When moved to the weaning facility, one of the first things a pig should do is look for water and take a drink. Unfortunately, the stress of movement, new surroundings and new pen mates can delay adequate hydration. Without prevention or support, this dehydration can delay performance and cause significant setbacks in young pigs.
Dan McManus, DVM, swine specialist for Purina Animal Nutrition, points to dehydration as one of the largest challenges young pigs face at weaning. A lack of water consumption is clear when looking at the numbers. In fact, estimates show only 51% of newly weaned pigs consume water in the first 25 hours post-weaning.
“The young pig is made up of about 70% water, so keeping him hydrated is very important in getting him started,” McManus says. “At weaning, we need to do everything we can to get pigs drinking and eating.”
“Feed intake the first few days post-weaning is highly correlated to water intake,” he adds. “The faster we get them eating and drinking, the better the performance is going to be in that first 40 days post-weaning – and beyond.”
Following are three tips to help keep pigs hydrated pre- and post-weaning to set the stage for a successful finish.
Provide adequate water space and flow.
A target water consumption for weaned pigs is 0.3 gallons of water per pound of feed consumed, equating to 0.7 gallons of water per day throughout the weaning period. To allow pigs adequate access to water, provide one waterer for every 10 pigs.
Test the water quality, temperature and flow rate prior to introducing pigs to the facility.
“We need to provide plenty of water space and plenty of water availability,” McManus says. “I like to see a flow rate of about 1 pint per minute through the waterers in the nursery and grow phase and about 1 quart per minute in the finishing phase.”
Provide support at weaning
Due to new surroundings, pen mates and transport, stressed pigs will often drink low amounts of water during the weaning transition. Hydration support can help minimize the stress by providing essential nutrients and lessen performance lag during the transition.
Before the transition, add electrolytes to the waterers through a water medicator. To help transition onto solid feed, provide gel and highly-palatable starter feeds both pre- and post-weaning.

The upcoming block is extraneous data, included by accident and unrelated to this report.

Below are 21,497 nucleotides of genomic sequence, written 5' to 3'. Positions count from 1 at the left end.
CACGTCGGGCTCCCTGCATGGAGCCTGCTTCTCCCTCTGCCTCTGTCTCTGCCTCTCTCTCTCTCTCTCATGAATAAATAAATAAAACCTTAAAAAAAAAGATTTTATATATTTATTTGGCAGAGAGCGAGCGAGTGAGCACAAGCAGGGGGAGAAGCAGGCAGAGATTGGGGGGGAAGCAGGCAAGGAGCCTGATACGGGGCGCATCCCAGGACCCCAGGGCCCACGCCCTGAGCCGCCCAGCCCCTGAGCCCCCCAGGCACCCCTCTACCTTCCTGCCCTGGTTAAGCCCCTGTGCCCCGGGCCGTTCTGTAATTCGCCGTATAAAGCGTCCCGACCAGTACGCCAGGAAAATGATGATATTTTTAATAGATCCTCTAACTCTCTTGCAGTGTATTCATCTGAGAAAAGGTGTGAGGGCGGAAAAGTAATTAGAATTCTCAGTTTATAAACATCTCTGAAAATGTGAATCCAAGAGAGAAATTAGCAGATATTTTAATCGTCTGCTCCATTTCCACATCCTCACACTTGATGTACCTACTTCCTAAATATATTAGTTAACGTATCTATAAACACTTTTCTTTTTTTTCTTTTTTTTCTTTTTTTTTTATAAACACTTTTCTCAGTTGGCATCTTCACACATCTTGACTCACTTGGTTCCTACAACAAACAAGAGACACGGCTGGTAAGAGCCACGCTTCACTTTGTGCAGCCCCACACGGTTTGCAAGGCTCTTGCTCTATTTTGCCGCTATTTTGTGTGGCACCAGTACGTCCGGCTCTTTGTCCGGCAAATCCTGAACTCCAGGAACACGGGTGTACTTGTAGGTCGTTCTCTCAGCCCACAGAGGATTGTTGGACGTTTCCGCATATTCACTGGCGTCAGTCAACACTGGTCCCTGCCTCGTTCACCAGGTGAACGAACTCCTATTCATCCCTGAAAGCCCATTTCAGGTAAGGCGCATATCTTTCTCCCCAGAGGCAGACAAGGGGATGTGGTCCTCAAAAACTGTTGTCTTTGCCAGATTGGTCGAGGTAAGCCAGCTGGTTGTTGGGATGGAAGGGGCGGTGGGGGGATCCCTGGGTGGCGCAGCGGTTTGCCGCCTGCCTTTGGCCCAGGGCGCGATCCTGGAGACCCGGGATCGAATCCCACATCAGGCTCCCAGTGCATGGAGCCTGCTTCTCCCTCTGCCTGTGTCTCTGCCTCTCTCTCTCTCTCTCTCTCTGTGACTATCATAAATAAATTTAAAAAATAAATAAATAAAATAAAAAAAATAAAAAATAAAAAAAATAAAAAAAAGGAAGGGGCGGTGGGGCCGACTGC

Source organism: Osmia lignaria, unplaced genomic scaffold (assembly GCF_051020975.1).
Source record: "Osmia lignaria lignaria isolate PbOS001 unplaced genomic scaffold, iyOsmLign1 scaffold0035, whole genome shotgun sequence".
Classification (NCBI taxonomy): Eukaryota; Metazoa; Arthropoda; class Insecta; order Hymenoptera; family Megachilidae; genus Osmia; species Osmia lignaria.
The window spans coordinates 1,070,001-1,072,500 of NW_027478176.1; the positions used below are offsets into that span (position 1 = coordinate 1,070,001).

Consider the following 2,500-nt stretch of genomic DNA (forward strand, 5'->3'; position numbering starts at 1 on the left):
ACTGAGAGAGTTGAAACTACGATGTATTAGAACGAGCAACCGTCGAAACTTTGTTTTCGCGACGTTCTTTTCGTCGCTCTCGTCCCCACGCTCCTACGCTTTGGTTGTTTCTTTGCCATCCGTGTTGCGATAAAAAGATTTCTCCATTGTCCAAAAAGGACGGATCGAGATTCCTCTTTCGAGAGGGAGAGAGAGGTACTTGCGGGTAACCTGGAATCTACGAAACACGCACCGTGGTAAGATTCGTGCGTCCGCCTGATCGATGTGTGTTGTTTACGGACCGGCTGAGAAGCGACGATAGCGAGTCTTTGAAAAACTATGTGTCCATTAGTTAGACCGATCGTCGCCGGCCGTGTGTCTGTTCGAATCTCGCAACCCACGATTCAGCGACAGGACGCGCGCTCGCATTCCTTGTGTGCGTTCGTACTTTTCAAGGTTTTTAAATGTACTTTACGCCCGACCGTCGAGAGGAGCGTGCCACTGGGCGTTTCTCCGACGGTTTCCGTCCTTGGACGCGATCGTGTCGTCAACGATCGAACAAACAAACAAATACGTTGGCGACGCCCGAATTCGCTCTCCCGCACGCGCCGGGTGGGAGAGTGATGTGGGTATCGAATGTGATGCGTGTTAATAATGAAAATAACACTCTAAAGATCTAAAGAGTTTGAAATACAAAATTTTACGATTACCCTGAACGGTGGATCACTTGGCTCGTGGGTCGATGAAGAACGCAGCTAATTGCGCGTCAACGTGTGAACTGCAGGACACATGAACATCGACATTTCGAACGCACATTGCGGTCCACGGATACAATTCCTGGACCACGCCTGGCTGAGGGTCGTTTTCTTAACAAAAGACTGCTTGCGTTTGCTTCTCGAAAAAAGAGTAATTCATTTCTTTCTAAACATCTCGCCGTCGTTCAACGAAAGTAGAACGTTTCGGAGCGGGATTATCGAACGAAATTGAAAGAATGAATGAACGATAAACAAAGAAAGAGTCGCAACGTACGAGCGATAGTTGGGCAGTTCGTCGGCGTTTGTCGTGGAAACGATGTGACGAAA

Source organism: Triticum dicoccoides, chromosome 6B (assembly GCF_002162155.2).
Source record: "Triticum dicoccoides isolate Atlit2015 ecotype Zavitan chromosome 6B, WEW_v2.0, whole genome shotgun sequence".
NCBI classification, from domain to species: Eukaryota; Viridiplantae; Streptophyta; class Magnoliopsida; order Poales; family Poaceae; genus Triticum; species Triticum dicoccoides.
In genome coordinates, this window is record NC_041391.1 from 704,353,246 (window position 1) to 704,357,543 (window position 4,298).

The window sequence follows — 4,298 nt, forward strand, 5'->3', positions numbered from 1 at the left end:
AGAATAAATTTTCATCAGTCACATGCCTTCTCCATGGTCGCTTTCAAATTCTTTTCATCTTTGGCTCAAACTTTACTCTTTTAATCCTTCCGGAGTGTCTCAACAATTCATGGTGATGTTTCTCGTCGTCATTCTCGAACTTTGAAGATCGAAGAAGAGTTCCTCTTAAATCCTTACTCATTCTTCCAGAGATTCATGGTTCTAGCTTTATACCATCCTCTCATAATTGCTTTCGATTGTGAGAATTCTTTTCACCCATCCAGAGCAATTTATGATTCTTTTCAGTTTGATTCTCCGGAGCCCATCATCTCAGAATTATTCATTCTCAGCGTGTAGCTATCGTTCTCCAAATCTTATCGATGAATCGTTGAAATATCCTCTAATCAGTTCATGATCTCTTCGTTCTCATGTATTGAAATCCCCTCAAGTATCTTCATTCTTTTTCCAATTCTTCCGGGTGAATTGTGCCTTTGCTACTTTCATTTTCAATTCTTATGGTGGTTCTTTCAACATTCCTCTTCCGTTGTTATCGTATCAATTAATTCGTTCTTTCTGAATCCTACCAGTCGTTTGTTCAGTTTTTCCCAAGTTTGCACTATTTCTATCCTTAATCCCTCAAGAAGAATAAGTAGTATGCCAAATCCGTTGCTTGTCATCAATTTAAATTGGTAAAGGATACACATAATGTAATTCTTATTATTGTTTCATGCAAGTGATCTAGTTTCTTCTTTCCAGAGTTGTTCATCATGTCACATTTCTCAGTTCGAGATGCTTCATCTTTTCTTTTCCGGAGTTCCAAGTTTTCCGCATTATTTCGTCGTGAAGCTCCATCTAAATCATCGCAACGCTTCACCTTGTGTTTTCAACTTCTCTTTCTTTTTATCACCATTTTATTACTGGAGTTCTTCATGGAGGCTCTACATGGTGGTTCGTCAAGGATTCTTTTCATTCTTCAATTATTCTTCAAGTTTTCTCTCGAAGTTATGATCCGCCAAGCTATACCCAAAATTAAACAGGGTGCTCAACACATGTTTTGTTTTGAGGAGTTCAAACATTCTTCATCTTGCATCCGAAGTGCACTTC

“Electrolyte solutions and gel can help keep pigs hydrated and performing well in that first week post-weaning,” McManus says. “Look for a product that provides sodium, chloride, magnesium, vitamins and pH acidifiers. These nutrients help balance the gut and keep the pig drinking and eating.”
The added nutrients and palatability of electrolytes have proven effective. In a study evaluating the first three days post-weaning, early weaned pigs drank four times more water with electrolytes (3.748 L/pig/24h) compared to untreated tap water (836 mL/pig/24h). Similarly, feeding gel has led to higher feed consumption the first four to seven days post-weaning.
“I typically encourage producers to provide electrolytes to pigs the first five to seven days after weaning and during times of stress; and to mat-feed gel two days pre-weaning and five days post-weaning,” McManus says. “This early hydration is critical in creating eaters and promoting long-term performance.”
Provide support through challenges
Dehydration is also likely during health challenges or other times of stress. Critical times in the pig production cycle include: transport, disease and vaccination.
“A sign of stress in pigs is diarrhea. If a pig has diarrhea, he’s losing electrolytes and the water balance in the pigs can reach critical levels. This imbalance can damage the villi in the pig’s digestive tract, resulting in decreased nutrient absorption long-term.”
“I’ve had really good luck with gel and electrolytes when pigs have diarrhea, because of the added nutrients gel and electrolytes provide,” McManus says. “These tools are a very good adjunct to help pigs through challenges and help set them up for long-term performance. Through all phases, hydration is critical.”
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 Almond, Glen. “North Carolina Healthy Hogs Seminar.” North Carolina State University. www.ncsu.edu/project/swine_extension/healthyhogs/book1995/almond.htm. 23 April 2015.
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